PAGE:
This is one of the most recent books I read. And, it has left me feeling confused about it. There are things I liked about the book and there are things I thought were not to my liking (or perhaps expectations).

As soon as I lay my hands on a book, I build my expectations right away by reading its cover text, the reviews contained inside the book and the preface. Yes, I am one of those readers who literally read the book cover to cover, not missing even the acknowledgements. In my opinion, those things are as much part of a book as is the story. So, anyways, I expected this book to be a ‘fresh new’ idea and since it is a national bestseller, I expected it to fulfill my expectations of it. Unfortunately, it doesn’t (on that front). But there are many good things about the book. The idea, as such, might not be unique and new, but the story in itself is good. I liked the style of writing, the way that the author builds up events perhaps knowing that many readers will already be familiar with some aspects of the story. I especially liked the way the author has built upon some slogans (eg. “Har Har Mahadev“) that I have known for many years, yet never really thought about the story behind their coming into existence. I admired the simplicity and ingenuity of some such ideas.

But there are things that were disappointing and simply unbelievable. First, this book might tell a good story but doesn’t manage to convince you to see that side of the story. By the end of the book, you are not nodding and thinking “perhaps, that is how it happened”. Rather, you are thinking, “OK, well told but where is the shock element that I had so expected?” Perhaps the reason behind lack of surprise element in the book is the fact that if you know about Hindu mythology, you are surely aware that the Gods were not born as Gods. They lived as mortals, as avatars,  and came to be regarded as Gods because of their deeds. Perhaps, it could also be the fact that this particular concept has already been discussed (consider the song “mathura nagarpati” from the movie “Raincoat“).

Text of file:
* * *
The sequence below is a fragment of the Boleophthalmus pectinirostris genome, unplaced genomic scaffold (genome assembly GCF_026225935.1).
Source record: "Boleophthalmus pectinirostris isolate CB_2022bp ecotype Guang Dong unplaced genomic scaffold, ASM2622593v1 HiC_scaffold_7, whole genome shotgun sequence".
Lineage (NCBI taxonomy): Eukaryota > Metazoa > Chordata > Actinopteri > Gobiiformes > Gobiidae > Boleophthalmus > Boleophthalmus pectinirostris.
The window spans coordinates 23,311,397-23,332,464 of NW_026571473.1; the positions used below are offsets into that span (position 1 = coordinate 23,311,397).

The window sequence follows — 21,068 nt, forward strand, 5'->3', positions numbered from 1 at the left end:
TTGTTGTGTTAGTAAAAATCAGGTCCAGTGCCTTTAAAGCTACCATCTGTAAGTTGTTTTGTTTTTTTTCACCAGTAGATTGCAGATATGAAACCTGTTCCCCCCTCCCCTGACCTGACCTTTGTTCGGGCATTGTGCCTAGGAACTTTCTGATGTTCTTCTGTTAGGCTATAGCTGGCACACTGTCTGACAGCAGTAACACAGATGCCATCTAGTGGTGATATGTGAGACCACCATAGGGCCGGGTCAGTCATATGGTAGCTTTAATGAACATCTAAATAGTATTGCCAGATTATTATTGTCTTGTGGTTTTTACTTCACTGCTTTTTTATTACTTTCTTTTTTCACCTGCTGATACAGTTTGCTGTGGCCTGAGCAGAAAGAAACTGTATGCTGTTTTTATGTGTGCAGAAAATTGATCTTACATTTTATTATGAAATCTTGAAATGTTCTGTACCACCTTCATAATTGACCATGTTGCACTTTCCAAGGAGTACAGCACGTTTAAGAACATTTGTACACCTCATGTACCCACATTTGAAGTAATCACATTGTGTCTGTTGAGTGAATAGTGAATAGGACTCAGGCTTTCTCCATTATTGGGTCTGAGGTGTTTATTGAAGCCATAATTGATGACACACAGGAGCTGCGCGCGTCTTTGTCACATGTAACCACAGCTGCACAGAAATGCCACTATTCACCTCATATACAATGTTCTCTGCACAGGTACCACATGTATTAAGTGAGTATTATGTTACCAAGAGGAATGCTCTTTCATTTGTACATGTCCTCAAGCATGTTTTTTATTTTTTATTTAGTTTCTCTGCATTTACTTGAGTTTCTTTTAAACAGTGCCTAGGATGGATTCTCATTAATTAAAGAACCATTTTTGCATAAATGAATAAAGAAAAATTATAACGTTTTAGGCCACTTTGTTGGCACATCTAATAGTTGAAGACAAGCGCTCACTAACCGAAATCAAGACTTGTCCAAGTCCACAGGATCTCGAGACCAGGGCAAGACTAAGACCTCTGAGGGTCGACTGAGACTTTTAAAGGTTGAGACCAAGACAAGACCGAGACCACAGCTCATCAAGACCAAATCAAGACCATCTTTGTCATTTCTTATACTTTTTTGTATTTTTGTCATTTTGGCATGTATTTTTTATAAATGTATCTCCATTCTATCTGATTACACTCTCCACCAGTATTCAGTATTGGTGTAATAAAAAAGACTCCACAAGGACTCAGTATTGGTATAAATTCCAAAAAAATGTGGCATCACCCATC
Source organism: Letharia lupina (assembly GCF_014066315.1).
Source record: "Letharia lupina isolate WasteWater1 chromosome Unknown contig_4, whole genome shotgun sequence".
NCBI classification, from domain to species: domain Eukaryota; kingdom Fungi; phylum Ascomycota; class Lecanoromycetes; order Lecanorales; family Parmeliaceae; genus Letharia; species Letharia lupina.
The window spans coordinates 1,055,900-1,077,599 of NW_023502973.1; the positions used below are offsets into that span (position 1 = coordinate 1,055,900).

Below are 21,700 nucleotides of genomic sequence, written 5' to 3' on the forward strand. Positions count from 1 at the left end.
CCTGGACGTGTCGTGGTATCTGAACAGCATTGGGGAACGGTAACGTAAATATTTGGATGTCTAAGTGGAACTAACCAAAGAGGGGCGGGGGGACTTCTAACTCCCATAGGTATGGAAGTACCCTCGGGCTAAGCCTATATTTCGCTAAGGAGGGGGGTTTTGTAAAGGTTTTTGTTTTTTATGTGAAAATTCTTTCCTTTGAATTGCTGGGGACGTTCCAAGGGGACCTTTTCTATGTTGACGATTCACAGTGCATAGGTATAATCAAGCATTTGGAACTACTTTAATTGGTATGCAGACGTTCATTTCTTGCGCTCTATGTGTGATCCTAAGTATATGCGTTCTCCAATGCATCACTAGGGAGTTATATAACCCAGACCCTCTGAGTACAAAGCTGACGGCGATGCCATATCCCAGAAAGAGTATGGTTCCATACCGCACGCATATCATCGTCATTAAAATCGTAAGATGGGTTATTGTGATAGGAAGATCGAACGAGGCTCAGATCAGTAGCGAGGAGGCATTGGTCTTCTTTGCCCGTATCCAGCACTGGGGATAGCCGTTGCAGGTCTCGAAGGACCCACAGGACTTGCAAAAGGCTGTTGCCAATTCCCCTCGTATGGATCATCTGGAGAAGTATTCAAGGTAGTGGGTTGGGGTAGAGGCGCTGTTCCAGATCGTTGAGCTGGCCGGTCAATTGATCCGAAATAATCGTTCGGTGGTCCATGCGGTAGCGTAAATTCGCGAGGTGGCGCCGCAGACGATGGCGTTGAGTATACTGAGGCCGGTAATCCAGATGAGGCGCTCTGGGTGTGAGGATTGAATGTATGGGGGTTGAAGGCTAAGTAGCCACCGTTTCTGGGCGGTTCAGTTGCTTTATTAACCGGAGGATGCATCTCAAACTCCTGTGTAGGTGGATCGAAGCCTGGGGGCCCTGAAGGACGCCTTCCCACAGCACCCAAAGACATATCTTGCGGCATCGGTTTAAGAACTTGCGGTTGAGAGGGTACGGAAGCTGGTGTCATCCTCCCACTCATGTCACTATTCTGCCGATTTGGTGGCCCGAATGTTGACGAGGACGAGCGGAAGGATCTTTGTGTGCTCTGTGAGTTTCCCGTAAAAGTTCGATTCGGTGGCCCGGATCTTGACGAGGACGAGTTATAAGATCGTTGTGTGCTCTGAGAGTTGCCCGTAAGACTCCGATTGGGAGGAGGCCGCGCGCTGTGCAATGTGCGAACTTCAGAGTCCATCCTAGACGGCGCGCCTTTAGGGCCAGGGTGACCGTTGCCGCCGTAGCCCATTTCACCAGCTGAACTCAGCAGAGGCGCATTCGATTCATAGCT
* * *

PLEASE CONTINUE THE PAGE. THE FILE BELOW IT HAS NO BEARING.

Then, there is this weird predictability around the concept and the story doesn’t stay in your mind for too long. For me, that’s not impressive. If I can’t think over and over about a book for at least a week, that means I was not drawn into it. This one is clearly predictable and has nothing to do with changing your mind about something or even making you see another side of a situation. Though I have not read much about Lord Shiva much, and I know Hindu mythology already propagates the idea of the Gods as being lived as mortals in our world, I still don’t identify with the way that the character of Shiva develops.

The thing I disliked most about this book was –  the winning battle strategies seem to have been taken directly from the movie ‘300’. Oh yes, I could visualize the whole scene in the book by going back to what I have already seen in that movie! Now, the author might have made a minor changes to it, but it was a total spoiler for me. Just when I started thinking that it was still a creative piece of work, I found myself highly disappointed!

All in all, it is a good read in itself i.e. if you ignore the fact that it is based on Lord Shiva’s life and if you can look beyond the battle scenes. As I mentioned before, it is a good story. It might not be convincing and great; but for people like me who simply love to read, it is worth reading. And, it is a national bestseller.

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